I joined the cooking club, which is so much fun. It meets once a week and we prepare a new meal from scratch with fresh ingredients from the central market. I am possibly the worst cook ever but somehow I have been making delicious meals. Lorenzo de Medici offers a variety of activities every month that you can sign up for to attend. The activities range from cooking, wine tasting, free museum tours, attending operas, to tours of the city. I’ve really enjoyed the activities I’ve done and highly encourage you to get involved at whatever school you attend. It’s a good way to meet people and save money. I also signed up to volunteer to teach English to kindergarteners at a local elementary school. I’m really excited and think it will be a lot of fun. I have my first meeting with the class later this week. I had a cousin who studied abroad in Florence last semester who did a program through her school called Pasta for English. Her and a friend went to a local Italian families home every week and played with their son and helped teaching him English in exchange for a home cooked meal. The family didn’t get assigned a student this semester and asked my cousin if she knew anyone who would be interested in doing this exchange with them so she sent them to me. They are such incredibly nice people and have one son named Francesco who is 5-years-old. We basically just play and talk in English for an hour or so while his mom makes dinner. Once dinner is ready we all sit down and get to know each other better. His parents are the nicest people ever and made me start to miss mine more. However, it’s really nice to have a parental figure around that you can ask for help. I’m not ready to be an adult just yet.
Finally, I will leave you with some pieces of advice.
Packing for a semester:
- Don’t listen too much to what others suggest: you know what you like to wear more than anyone else. I listened too much to what others suggested and regret it. I didn’t pack some items I really wish I would have and packed other items that I haven’t even used. The night scene here is a little dressier than Ames so pack lots of cute tops. I went overboard on cardigans and look like a grandma at the bar.
- Don’t bring hot tools: leave your straightener, blow dry, and curling irons at home. They will blow out within the first two weeks of being here even if you have the most fancy converter out there. It’s cheaper to just buy them here and split the cost with your roommates. I share a straightener, blow dry, and curling iron with 6 other girls and have yet to have an issue with needing it when it was in use. Sharing is caring!
- Leave the heels at home: there is no social scene where girls have wore heels out. Booties with heels are a definite must bring but there’s really no occasion where heels or wedges would be needed.
- Light jackets and blanket scarves are your friend: I brought my winter coat because a friend suggested it and wish I didn’t. I didn’t even use it when I went to Switzerland. An army jacket and a scarf is usually enough to keep you warm. If you can pull off a beanie then bring those too.
- Bring plastic baggies: Someone told me to pack some because they don’t exist here. I have used mine on weekend trips a lot of than I thought I would. I brought different sized bags and they have been pretty helpful at times.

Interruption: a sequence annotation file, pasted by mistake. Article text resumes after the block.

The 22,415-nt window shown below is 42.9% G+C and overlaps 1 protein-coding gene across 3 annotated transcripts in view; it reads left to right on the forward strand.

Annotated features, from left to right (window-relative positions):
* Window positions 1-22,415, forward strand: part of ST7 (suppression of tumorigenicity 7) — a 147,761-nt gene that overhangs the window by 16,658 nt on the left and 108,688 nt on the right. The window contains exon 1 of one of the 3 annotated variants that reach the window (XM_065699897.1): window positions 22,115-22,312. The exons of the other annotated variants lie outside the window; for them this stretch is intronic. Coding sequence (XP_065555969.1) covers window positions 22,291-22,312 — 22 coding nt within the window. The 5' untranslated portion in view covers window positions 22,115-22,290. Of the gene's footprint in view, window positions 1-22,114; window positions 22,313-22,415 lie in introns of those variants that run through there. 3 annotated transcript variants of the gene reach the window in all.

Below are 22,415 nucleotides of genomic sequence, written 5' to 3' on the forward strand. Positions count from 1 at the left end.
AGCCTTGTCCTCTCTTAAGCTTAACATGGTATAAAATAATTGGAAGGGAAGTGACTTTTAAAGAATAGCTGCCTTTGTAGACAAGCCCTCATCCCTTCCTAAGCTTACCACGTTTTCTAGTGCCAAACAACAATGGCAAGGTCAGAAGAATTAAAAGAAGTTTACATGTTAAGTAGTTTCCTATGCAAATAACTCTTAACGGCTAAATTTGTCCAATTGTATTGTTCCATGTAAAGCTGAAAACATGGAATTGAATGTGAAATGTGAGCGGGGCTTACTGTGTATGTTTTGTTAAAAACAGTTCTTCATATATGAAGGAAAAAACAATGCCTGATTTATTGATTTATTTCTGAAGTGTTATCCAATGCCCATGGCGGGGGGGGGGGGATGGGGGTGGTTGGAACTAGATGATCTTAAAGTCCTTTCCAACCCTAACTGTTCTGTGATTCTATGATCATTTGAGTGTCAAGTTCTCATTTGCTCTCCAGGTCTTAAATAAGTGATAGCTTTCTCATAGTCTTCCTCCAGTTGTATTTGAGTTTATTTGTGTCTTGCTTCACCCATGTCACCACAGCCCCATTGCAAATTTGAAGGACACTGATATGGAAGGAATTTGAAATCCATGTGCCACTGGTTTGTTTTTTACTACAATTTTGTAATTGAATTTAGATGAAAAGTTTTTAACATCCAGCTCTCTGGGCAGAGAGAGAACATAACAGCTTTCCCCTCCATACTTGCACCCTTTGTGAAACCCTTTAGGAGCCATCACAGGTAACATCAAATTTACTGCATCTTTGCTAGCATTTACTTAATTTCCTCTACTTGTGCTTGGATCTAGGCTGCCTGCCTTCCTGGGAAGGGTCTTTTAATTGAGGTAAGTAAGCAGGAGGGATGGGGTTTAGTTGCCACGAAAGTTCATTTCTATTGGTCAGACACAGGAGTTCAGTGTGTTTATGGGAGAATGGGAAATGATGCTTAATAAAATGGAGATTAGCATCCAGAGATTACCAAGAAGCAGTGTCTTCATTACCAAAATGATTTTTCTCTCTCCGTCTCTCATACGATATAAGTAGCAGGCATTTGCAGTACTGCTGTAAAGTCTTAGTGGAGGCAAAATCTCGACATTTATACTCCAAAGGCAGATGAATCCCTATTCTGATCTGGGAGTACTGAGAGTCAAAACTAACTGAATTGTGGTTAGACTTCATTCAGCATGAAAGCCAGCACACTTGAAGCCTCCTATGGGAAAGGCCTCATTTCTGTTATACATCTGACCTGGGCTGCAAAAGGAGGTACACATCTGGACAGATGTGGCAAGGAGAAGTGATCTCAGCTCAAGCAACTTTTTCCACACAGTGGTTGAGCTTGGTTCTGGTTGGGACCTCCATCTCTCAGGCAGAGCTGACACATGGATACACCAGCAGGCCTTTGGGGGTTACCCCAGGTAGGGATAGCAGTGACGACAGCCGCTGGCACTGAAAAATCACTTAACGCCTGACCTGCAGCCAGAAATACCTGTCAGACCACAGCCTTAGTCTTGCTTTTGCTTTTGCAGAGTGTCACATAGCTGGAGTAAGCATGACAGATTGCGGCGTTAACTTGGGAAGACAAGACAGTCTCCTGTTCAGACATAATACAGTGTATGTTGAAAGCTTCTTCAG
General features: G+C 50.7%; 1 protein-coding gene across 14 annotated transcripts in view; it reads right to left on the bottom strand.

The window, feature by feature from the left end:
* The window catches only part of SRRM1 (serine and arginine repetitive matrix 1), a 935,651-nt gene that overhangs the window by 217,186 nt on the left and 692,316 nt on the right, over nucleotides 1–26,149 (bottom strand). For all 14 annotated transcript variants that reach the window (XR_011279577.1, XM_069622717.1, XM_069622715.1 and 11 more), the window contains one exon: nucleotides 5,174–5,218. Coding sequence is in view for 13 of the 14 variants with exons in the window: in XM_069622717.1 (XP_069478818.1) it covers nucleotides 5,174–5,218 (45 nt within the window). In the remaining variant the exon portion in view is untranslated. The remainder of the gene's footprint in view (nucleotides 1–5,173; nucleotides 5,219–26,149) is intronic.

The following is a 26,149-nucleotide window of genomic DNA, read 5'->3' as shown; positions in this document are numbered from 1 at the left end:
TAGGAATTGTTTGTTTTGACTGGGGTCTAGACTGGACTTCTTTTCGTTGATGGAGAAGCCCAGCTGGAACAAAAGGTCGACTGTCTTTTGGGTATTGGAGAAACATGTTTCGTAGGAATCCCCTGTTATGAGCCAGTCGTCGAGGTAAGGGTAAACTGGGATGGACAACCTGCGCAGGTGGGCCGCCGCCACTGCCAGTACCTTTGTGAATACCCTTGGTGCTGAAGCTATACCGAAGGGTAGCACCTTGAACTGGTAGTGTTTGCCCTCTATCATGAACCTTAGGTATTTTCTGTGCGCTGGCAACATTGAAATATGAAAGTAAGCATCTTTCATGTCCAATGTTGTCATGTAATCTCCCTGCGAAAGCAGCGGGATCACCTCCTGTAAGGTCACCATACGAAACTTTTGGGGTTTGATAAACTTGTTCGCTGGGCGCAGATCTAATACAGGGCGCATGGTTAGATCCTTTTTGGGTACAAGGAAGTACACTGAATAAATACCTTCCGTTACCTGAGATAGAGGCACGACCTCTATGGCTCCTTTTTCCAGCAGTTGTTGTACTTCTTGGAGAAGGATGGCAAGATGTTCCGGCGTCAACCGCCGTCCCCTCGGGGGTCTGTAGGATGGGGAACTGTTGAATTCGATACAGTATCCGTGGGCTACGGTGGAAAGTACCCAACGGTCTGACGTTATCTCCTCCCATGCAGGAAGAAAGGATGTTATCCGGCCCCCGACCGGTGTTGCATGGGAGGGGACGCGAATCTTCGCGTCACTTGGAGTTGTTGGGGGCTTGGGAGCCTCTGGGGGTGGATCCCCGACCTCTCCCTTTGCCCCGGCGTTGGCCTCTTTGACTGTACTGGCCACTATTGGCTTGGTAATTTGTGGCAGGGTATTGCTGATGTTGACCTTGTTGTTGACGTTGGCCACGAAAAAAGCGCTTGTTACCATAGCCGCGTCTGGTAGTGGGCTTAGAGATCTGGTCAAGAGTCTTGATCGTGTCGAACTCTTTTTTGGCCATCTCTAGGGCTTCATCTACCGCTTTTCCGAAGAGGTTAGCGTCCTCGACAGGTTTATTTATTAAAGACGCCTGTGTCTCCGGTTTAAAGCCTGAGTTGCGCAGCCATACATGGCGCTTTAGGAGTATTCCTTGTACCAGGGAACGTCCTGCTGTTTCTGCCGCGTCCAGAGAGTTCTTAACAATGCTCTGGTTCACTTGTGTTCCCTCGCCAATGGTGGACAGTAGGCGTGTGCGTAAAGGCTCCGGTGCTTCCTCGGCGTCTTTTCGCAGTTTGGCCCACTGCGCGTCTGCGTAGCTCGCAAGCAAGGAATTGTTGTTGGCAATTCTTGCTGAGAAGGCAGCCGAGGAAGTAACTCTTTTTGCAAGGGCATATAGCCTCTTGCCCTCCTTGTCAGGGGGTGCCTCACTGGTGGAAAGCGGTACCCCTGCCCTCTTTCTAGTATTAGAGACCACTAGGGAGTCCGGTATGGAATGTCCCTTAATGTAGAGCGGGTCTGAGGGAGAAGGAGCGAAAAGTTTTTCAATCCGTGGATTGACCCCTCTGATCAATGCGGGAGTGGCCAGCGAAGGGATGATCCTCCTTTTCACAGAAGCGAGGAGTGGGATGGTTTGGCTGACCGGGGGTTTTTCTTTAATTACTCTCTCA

- Bring your favorite snacks: I wish I would have brought some of my favorite candies or snacks to ration off throughout the trip because Italy doesn’t have Mike ‘n Ikes and those are an entire food group to me.
- Pack leisure active wear: I didn’t bring any cute, comfy sweatshirts and hate myself for it every day. I am a very casual person so those are something I wear quite often. The only sweatshirt I brought was a XXL crew neck Hawkeye sweatshirt. I have no idea what I was thinking. I wish I would have brought a few half zip hoodies.
Packing for weekend trips and advice:
- Bring your own towel and shampoo/conditioner/body wash
- If you’re staying in a hostel bring flip-flops. They are usually clean but you can never be too cautious.
- Don’t go overboard on the shoes. Bring a pair of comfy shoes to walk around in all day (even if it’s your old, beat up tennis shoes) and one cute pair to go out in.
- Pack lots of snacks! I’ve always packed a lot of snacks in my purse and suitcase to avoid having to spend money eating out that I could spend on sight seeing.
- Sign up for free walking tours: I would even suggest paying a small amount for them. It’s a good way to learn about the city, the country’s history, and get familiar with the area. This is one of the biggest ways that I’ve gotten to know the culture.
- Street vendor food is cheaper than sitting down at a restaurant and just as tasty.
- Try to speak the language. People are a lot nicer if you make an effort to speak their language even if it’s a simple ‘hello’, ‘excuse me’, ‘where is _____’.
- Always keep a tight watch on your personal belongings. Pick pocketer’s specifically target American’s.
- Look nice when out in public. European’s don’t walk around in oversized clothes and bedhead. Look the part to try and blend in a little.
- Create a budget! Knowing how much you spend and what you spend your money on will help prevent you from buying stupid things.
- RyanAir, EasyJet, Transavia, and Vueling are all low budget airlines that fly to smaller airports in major cities and ridiculously cheap. I got a flight to Paris for 9 euro.
- Go out of your comfort zone! Do the things you normally wouldn’t do. Push yourself. I promise that you won’t regret it.